Jane’s Walk Principles
Jane’s Walk is a global movement that operates at a hyperlocal scale. It’s a little different in each city, but these 9 Principles are the common framework for Jane’s Walk everywhere.
Anyone can lead a Jane’s Walk at any time. The Global Festival Weekend takes place annually on the first weekend of May (close to Jane Jacobs’ birthday on May 4th). Volunteers lead Jane’s Walks and participation is free.
Jane’s Walk is a non-partisan initiative that strives to include a wide array of voices and ideas in discussions about cities, neighbourhoods and community engagement.
Jane’s Walk celebrates the legacy and ideas of urban activist and writer Jane Jacobs by getting people out exploring neighbourhoods and meeting their neighbours. Jane’s Walk promotes walkable neighbourhoods and cities planned for and by people.
Jane’s Walk encourages an environment where people choose to walk, not merely as a recreational option, but as a viable and enjoyable way to carry out basic everyday tasks, improve health and increase social cohesion.
Walk Leaders facilitate walking conversations with interesting insights and stories about their neighbourhood and encourage participants to get involved and share their own opinions and observations.
Jane’s Walk does not tolerate hate speech. Any walk that defames or excludes specific individuals or groups will not be permitted.
Jane’s Walk helps knit people together into strong and resourceful communities, instilling belonging and encouraging civic leadership.
Jane’s Walks serve as a living, dynamic legacy of Jane Jacobs’ ideas. They explore, critique, and apply Jacobs’ ideas in order to advance local engagement with contemporary city-making and urban planning practices.
Local financial support of Jane’s Walks is permitted, but no fees, charges or any promotion of commercial activities can be connected to the content or activities of any given walk. Any form of support of Jane’s Walk must adhere to the Principles as listed above.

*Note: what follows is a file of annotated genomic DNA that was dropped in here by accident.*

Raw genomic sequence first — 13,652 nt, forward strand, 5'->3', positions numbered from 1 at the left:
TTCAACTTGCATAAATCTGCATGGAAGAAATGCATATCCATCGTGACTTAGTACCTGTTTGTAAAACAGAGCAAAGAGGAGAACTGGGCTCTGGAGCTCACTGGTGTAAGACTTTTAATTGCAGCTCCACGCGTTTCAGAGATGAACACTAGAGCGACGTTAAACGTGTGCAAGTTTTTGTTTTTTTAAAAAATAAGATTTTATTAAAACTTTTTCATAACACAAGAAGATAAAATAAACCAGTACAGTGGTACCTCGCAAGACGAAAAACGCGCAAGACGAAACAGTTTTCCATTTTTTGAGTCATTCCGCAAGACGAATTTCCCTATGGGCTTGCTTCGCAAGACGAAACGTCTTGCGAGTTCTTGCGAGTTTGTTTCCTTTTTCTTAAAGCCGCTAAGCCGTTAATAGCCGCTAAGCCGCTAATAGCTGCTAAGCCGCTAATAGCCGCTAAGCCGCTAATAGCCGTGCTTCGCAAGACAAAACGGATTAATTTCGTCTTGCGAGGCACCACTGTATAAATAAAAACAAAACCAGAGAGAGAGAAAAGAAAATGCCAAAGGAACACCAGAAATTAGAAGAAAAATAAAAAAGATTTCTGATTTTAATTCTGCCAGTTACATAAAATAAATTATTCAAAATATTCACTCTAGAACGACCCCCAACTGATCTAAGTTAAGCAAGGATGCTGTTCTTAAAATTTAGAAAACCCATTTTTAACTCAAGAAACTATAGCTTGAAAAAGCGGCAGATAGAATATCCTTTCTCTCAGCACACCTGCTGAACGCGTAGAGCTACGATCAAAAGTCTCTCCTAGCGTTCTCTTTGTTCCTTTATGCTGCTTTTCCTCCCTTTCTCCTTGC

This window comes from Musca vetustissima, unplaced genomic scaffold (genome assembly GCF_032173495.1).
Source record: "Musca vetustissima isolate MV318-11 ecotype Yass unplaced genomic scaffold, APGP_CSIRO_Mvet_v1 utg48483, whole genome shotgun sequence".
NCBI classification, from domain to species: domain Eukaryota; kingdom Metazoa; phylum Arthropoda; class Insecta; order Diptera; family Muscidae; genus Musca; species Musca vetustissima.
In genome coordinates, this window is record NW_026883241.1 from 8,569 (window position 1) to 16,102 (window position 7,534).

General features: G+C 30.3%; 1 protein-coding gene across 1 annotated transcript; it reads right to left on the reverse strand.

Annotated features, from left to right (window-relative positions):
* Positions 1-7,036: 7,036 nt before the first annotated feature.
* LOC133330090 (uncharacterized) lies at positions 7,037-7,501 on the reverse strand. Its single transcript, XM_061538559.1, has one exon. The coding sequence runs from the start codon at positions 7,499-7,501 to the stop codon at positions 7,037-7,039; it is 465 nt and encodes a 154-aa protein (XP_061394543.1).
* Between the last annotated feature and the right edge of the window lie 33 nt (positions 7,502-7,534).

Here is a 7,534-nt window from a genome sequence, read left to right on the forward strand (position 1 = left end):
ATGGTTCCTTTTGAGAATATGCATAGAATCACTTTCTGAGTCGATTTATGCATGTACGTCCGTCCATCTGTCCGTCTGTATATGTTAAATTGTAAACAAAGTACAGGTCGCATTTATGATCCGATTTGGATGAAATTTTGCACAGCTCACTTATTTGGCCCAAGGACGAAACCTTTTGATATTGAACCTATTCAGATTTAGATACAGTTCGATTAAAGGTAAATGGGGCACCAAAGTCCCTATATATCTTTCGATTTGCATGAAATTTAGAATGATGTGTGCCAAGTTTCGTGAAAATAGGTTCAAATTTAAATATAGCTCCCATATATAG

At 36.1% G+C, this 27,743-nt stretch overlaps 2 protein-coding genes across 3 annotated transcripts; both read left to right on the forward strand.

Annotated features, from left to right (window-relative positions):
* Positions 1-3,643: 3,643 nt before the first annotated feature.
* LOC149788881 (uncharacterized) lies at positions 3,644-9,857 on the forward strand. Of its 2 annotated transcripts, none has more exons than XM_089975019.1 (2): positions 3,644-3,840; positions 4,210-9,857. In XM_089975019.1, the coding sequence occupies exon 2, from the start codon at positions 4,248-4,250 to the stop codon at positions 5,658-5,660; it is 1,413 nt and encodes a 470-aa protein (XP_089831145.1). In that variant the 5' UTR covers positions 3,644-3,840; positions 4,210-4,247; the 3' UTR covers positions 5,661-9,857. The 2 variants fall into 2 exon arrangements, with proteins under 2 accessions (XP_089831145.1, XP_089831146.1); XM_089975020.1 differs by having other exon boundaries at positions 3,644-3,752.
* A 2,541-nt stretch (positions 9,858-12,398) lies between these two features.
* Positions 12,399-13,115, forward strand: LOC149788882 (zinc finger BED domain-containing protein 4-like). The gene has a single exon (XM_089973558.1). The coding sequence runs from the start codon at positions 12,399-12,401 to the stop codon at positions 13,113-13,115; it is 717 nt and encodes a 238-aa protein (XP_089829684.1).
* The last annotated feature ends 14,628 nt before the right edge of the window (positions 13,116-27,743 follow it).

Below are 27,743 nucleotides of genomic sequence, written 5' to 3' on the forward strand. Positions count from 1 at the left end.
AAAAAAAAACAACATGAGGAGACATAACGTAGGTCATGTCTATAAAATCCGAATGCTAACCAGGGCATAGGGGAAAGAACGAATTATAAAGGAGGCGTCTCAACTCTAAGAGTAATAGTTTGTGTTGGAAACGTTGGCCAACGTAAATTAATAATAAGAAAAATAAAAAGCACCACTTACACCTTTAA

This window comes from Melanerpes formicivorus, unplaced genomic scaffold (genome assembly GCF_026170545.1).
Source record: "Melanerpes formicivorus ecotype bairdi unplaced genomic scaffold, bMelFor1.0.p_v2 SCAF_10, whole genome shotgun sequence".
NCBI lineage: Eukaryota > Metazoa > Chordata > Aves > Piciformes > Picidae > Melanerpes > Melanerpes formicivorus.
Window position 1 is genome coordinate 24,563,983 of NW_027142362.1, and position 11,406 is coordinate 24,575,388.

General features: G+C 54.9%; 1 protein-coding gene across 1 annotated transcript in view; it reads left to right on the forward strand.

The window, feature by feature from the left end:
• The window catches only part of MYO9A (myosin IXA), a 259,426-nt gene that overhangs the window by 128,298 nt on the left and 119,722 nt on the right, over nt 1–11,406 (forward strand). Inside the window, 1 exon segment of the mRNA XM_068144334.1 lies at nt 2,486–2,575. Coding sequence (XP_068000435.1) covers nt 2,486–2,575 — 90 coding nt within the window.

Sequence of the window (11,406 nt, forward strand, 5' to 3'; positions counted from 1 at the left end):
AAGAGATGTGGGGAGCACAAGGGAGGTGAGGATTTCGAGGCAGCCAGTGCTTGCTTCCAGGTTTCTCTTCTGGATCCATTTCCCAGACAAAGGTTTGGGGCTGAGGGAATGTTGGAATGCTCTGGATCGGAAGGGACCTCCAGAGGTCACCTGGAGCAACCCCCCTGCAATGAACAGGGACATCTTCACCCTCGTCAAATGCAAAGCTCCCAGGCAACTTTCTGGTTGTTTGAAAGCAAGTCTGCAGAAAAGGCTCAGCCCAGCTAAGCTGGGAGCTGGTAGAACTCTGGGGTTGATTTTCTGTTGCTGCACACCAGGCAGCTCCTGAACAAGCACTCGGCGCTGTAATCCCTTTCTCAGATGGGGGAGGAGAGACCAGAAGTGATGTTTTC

Jane’s Walk is a volunteer-led movement powered by the communities in which it operates. Anybody can lead a Jane’s Walk, and participation is always free. While the Global Festival takes place annually on the first weekend of May (close to Jane Jacobs’ birthday on May 4th), Jane’s Walks can be led at any time. Local financial support of Jane’s Walks is permitted, but no fees, charges, or any promotion of commercial activities can be connected to the content or activities of any given walk.
Is inspired and informed by the world around us
Jane’s Walks are a way for neighbours to meet neighbours, and for neighbourhoods to build community. Jane’s Walk strives to include a wide array of voices and ideas in discussions about cities, neighbourhoods and community engagement. Jane’s Walk is different from other initiatives because the community and its buildings, parks, and broader environment are also active players in the walks. They inspire, frustrate, inform, and direct participation in the conversations.
Is done in whatever way makes most sense for you
There is no ‘one way’ to lead a Jane’s Walk or run a Festival. For both cities and individuals, Jane’s Walk is a tool to create and encourage conversation. Jane’s Walks take place on foot, through other forms of mobility, through performance, or virtually. The design is intentionally open, serving as a global container for ideas, exploration, and discovery.
Creates an opportunity to hear all voices
Jane’s Walk creates a space where community members with different viewpoints can share their perspectives. As a platform for these voices to be heard, Jane’s Walk directly addresses and takes a stance against hate speech, racism, xenophobia, oppression, and discrimination.
Encourages critical engagement with the ideas and legacy of Jane
Jane’s Walk was created in recognition of the ideas and legacy of Jane Jacobs, who has inspired and influenced city builders for decades. The intent of Jane’s Walk is not to prescribe her teachings on city-making and urban planning, but rather to promote dialogue, discussion, and debate on them.
Recognizes cities are living ecosystems with a past, present and future
Jane’s Walk encourages reflection about the history of habitation and city-building. Jane’s Walks can prompt questions about who has been displaced or marginalized in a particular space, in a critical, investigative way. They can inspire dialogue on ways of moving toward greater equity, together.